The United States Defense Department has opened the $65 million National Intreprid Center of Excellence at the National Naval Medical Center in Bethesda Maryland to address the psychological and neurological damage caused by traumatic brain damage in wounded soldiers.
Neurologist Thomas DeGraba, the center's chief of medical operations, said family care is central to the facility's holistic approach to healing. The Fisher House Foundation, established by Arnold Fisher's family, is building a 21-room residence next door for the exclusive use of families with patients at the center.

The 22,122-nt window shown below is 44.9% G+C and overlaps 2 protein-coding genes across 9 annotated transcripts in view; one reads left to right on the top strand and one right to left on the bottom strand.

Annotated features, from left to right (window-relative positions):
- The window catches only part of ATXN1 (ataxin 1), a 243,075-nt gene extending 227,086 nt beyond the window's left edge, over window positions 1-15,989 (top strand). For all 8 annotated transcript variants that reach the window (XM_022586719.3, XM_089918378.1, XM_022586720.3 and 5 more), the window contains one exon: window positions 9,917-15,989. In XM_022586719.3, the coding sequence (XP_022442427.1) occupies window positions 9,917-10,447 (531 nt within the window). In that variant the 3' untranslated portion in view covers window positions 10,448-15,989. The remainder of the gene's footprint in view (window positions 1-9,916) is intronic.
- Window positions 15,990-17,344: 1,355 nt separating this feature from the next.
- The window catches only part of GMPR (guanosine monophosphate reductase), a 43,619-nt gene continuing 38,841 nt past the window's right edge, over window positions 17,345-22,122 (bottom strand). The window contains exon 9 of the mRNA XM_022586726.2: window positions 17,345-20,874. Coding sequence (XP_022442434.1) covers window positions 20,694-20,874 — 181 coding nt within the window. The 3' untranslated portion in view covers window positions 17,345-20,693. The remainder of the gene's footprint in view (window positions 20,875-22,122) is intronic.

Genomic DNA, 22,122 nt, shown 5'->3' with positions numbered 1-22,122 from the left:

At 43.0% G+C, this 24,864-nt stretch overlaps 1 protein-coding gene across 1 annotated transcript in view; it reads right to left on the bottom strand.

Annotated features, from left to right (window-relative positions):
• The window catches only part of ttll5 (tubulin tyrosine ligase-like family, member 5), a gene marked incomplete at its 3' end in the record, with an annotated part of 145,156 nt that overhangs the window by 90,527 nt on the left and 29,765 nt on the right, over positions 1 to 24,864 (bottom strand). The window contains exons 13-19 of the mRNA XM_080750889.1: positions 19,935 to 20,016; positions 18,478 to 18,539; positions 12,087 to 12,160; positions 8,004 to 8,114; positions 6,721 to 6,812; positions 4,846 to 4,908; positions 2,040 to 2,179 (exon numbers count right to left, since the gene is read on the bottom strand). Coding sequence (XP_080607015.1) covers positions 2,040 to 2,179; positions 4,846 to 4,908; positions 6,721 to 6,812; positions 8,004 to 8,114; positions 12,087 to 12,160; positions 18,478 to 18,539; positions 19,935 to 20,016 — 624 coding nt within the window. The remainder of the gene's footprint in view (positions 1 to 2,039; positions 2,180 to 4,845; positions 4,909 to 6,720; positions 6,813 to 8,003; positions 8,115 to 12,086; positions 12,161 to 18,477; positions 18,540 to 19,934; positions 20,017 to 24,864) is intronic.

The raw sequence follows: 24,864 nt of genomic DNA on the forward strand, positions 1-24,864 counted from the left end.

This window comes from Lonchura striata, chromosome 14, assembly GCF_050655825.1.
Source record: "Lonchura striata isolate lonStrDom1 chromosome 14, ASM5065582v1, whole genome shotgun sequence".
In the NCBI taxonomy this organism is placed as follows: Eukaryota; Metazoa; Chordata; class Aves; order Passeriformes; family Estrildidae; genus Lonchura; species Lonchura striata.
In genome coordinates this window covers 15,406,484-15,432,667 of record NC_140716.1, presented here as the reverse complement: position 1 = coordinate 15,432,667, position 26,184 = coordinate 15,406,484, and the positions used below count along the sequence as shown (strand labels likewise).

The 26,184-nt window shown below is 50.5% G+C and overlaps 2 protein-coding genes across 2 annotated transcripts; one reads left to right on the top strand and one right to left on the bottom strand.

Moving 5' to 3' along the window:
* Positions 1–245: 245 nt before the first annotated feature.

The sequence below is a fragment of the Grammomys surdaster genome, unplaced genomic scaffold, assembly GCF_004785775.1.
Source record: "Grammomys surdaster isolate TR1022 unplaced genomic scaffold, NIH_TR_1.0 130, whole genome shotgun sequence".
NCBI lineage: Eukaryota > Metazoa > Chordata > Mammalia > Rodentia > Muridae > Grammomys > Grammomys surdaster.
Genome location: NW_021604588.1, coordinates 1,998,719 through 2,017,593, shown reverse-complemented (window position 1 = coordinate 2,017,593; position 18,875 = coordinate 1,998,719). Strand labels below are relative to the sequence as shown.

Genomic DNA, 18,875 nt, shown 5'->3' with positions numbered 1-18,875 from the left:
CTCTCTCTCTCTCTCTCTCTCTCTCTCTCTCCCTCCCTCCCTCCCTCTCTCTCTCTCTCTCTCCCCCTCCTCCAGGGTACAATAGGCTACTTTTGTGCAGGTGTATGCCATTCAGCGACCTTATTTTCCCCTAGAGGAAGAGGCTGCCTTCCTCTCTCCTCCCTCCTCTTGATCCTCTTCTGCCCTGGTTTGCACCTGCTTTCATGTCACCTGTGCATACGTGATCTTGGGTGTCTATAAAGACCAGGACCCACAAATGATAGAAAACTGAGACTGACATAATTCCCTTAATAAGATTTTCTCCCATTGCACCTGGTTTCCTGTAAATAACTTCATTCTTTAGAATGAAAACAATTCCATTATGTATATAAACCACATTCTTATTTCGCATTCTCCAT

DeGraba said the cost of running the center is estimated at $31 million a year. He said it will serve as a hub for all the military's traumatic brain injury and post traumatic stress disorder (PTSD) care. Treatments developed at the center will be shared with other military and VA facilities, he said.
Deputy Defense Secretary William Lynn said studies indicate that more than 10 percent of returning troops have suffered concussions and at least 12 percent have exhibited symptoms of combat stress, depression or other mental problems that can mimic brain injuries.
DeGraba said one of the center's goals is to better distinguish the source of such symptoms and treat them accordingly.